The faculty advisor would also be evaluated on the basis of the performance of his or her students. So there was accountability at all levels. There were occasional complaints that some faculty member would plagiarize his (or her) students’ work and publish it in his/her own name. It never happened to me though my research was well regarded both academically and in the hi-tech industry, including NASA.


This kind of accountability appears to be lacking at JNU. Many of them, far too many to my taste, end up as junior faculty members at JNU itself. This is unhealthy, for the university will get to be filled with clones of its own aging faculty and get little in the way of fresh ideas. We already see signs of this in the history department at JNU. The other options are politics and NGOs calling themselves think tanks, which are continually in search of funding. There are simply few opportunities.


As one who had contacts with several think tanks in the U.S., including the RAND Corporation and Stanford Research Institute (SRI International), I noticed that much of their funding comes from Government Agencies, notably the Department of Defence and the Armed Forces, and have specific goals. I was myself the recipient of funding from the U.S. Air Force and NASA. The NASA grant was specifically for automating mission control operations using artificial intelligence. They had no use for any ideology or political activism. At JNU, the situation seems to be the opposite of this, student activists are patronised mainly by political parties.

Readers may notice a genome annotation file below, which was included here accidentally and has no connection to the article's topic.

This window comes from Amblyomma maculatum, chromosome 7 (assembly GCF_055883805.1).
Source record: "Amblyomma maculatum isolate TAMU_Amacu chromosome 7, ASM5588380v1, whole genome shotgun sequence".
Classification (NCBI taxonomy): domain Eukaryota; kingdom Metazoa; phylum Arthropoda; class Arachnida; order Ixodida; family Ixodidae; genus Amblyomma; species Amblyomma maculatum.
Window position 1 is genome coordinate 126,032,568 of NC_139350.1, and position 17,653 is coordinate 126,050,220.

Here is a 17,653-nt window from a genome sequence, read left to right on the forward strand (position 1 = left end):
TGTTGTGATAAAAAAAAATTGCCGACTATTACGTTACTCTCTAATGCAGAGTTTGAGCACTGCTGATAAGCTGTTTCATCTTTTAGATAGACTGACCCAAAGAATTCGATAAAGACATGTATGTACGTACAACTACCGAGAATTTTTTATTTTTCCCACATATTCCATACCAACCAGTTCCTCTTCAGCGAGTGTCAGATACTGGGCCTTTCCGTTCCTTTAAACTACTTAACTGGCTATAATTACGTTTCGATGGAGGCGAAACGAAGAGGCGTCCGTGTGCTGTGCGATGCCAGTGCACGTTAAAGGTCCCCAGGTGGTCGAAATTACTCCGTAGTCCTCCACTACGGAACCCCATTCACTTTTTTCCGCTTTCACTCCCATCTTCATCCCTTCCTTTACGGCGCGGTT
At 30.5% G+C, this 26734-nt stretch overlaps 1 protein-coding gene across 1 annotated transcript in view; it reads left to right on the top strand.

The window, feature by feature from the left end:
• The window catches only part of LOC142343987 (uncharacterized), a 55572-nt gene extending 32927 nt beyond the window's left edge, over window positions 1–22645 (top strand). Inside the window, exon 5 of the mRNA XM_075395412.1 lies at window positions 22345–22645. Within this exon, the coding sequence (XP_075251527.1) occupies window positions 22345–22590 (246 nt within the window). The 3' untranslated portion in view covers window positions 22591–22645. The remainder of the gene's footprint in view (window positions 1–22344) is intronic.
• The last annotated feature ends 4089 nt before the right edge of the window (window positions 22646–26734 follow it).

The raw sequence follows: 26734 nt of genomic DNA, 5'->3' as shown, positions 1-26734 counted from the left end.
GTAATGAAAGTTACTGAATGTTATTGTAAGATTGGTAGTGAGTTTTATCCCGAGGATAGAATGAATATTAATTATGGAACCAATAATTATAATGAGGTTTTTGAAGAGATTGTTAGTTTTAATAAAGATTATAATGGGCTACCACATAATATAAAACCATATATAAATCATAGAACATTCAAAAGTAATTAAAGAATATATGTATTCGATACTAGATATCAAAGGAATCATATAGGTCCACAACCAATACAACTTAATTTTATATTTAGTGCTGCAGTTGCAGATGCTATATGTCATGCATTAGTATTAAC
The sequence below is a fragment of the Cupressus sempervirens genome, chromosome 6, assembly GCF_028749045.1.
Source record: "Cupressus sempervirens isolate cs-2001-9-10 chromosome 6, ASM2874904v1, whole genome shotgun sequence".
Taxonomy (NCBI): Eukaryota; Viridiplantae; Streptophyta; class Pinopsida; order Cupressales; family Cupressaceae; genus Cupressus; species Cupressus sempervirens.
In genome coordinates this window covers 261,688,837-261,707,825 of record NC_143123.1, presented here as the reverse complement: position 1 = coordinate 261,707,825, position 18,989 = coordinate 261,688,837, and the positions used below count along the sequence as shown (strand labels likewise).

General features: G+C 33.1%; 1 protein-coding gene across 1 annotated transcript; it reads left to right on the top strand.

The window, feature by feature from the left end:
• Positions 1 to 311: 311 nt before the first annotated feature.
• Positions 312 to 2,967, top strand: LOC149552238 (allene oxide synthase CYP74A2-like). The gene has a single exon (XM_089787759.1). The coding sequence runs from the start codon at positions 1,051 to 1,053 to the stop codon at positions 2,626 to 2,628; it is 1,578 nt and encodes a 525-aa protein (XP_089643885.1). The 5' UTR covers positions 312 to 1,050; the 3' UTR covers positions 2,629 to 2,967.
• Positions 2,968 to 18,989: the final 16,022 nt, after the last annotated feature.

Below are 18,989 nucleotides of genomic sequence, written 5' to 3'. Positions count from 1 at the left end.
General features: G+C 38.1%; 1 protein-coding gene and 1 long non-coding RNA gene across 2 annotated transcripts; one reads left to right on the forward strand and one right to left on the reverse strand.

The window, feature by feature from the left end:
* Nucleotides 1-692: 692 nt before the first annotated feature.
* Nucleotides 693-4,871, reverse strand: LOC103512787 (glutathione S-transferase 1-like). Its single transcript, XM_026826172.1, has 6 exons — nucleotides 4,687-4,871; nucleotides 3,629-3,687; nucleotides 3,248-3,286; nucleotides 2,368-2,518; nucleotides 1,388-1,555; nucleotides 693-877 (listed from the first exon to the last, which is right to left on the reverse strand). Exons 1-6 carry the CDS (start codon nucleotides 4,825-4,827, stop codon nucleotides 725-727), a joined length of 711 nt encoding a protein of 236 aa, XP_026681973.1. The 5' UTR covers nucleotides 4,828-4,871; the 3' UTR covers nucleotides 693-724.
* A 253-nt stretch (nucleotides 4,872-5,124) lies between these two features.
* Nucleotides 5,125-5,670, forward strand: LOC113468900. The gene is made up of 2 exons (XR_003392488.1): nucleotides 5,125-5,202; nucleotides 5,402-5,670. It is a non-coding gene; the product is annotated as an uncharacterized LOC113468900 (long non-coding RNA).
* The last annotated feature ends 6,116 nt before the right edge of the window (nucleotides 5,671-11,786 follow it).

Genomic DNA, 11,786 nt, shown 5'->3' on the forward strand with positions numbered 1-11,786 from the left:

At JNU, political activism appears to be excessive, but serves little or no purpose. It claims to support liberal causes, though it is difficult for an outsider like myself to see support for a convicted terrorist like Afzal Guru or the Tukde-Tukde Gang as liberal. Let us not forget that it was a supposedly liberal President Barrack Obama who ordered the killing of Afzal Guru’s hero, Osama bin Laden. No think tank is needed to support terrorists and anti-national interests. The political activists have little future in the real world of politics, but can at best be pawns of political parties, to be used and discarded.


As far as I know, only one JNU graduate has made it big in politics, Nirmala Sitharaman, the current Defence Minister. Not many will make it to that level. I have to wonder though, if Ms. Sitharaman would be welcome as a speaker at the JNU today, no matter what anyone might say about Freedom of Expression.


Here is another cause for concern: the implacable hostility to the armed forces and national security apparatus in general. They are demonised while Naxals and even Pakistan backed terrorists are glorified. This is what has turned the public against JNU.


To get to the main point, what is at stake is the future of JNU, especially its students. They must be made to realise they have no future in serving as political activists and pawns of political parties. And the faculty should be made more accountable and made to serve as role models to their students. In this, the faculty have the greater responsibility. Some of them will say a university has a higher function than training employable graduates, and must pursue knowledge for its own sake. They can afford to say that because they already have comfortable jobs. It is like a rich man saying “money is not important in life.” But most students at JNU and elsewhere are not so fortunate. Their future lives are at stake.


Something drastic has to be done for the prospects look bleak, especially for the students of JNU. And there may not be much time left. It may be now or never.